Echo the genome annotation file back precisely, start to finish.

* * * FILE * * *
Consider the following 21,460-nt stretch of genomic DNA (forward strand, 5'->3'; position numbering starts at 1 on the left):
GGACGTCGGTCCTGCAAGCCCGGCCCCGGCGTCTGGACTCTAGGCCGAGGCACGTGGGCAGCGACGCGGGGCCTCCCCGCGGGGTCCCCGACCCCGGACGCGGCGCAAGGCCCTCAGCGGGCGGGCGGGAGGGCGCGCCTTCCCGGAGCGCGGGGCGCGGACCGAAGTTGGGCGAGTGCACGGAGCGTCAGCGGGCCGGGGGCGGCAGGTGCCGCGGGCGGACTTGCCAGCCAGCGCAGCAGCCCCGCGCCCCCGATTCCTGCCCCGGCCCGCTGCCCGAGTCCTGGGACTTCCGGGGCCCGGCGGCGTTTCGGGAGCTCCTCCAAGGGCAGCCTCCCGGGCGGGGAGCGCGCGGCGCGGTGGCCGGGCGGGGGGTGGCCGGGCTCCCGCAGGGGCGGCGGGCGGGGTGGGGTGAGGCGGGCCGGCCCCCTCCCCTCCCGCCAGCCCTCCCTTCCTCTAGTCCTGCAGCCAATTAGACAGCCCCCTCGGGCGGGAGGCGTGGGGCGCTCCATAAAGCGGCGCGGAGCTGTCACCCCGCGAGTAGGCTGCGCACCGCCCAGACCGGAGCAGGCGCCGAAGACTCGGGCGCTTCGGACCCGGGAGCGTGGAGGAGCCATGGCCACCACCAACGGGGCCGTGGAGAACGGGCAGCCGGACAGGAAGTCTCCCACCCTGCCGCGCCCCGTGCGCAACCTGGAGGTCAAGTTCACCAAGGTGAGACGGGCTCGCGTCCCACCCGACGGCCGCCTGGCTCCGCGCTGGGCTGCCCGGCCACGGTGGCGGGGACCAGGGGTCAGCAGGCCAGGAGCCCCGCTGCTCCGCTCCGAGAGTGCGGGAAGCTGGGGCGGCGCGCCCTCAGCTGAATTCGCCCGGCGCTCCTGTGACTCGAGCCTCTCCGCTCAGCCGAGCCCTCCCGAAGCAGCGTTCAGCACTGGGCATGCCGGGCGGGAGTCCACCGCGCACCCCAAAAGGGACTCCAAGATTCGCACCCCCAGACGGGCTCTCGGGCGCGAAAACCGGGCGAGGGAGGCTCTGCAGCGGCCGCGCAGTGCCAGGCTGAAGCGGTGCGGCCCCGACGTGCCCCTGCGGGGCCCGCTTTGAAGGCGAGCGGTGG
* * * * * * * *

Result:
Consider the following 21,460-nt stretch of genomic DNA (forward strand, 5'->3'; position numbering starts at 1 on the left):
GGACGTCGGTCCTGCAAGCCCGGCCCCGGCGTCTGGACTCTAGGCCGAGGCACGTGGGCAGCGACGCGGGGCCTCCCCGCGGGGTCCCCGACCCCGGACGCGGCGCAAGGCCCTCAGCGGGCGGGCGGGAGGGCGCGCCTTCCCGGAGCGCGGGGCGCGGACCGAAGTTGGGCGAGTGCACGGAGCGTCAGCGGGCCGGGGGCGGCAGGTGCCGCGGGCGGACTTGCCAGCCAGCGCAGCAGCCCCGCGCCCCCGATTCCTGCCCCGGCCCGCTGCCCGAGTCCTGGGACTTCCGGGGCCCGGCGGCGTTTCGGGAGCTCCTCCAAGGGCAGCCTCCCGGGCGGGGAGCGCGCGGCGCGGTGGCCGGGCGGGGGGTGGCCGGGCTCCCGCAGGGGCGGCGGGCGGGGTGGGGTGAGGCGGGCCGGCCCCCTCCCCTCCCGCCAGCCCTCCCTTCCTCTAGTCCTGCAGCCAATTAGACAGCCCCCTCGGGCGGGAGGCGTGGGGCGCTCCATAAAGCGGCGCGGAGCTGTCACCCCGCGAGTAGGCTGCGCACCGCCCAGACCGGAGCAGGCGCCGAAGACTCGGGCGCTTCGGACCCGGGAGCGTGGAGGAGCCATGGCCACCACCAACGGGGCCGTGGAGAACGGGCAGCCGGACAGGAAGTCTCCCACCCTGCCGCGCCCCGTGCGCAACCTGGAGGTCAAGTTCACCAAGGTGAGACGGGCTCGCGTCCCACCCGACGGCCGCCTGGCTCCGCGCTGGGCTGCCCGGCCACGGTGGCGGGGACCAGGGGTCAGCAGGCCAGGAGCCCCGCTGCTCCGCTCCGAGAGTGCGGGAAGCTGGGGCGGCGCGCCCTCAGCTGAATTCGCCCGGCGCTCCTGTGACTCGAGCCTCTCCGCTCAGCCGAGCCCTCCCGAAGCAGCGTTCAGCACTGGGCATGCCGGGCGGGAGTCCACCGCGCACCCCAAAAGGGACTCCAAGATTCGCACCCCCAGACGGGCTCTCGGGCGCGAAAACCGGGCGAGGGAGGCTCTGCAGCGGCCGCGCAGTGCCAGGCTGAAGCGGTGCGGCCCCGACGTGCCCCTGCGGGGCCCGCTTTGAAGGCGAGCGGTGG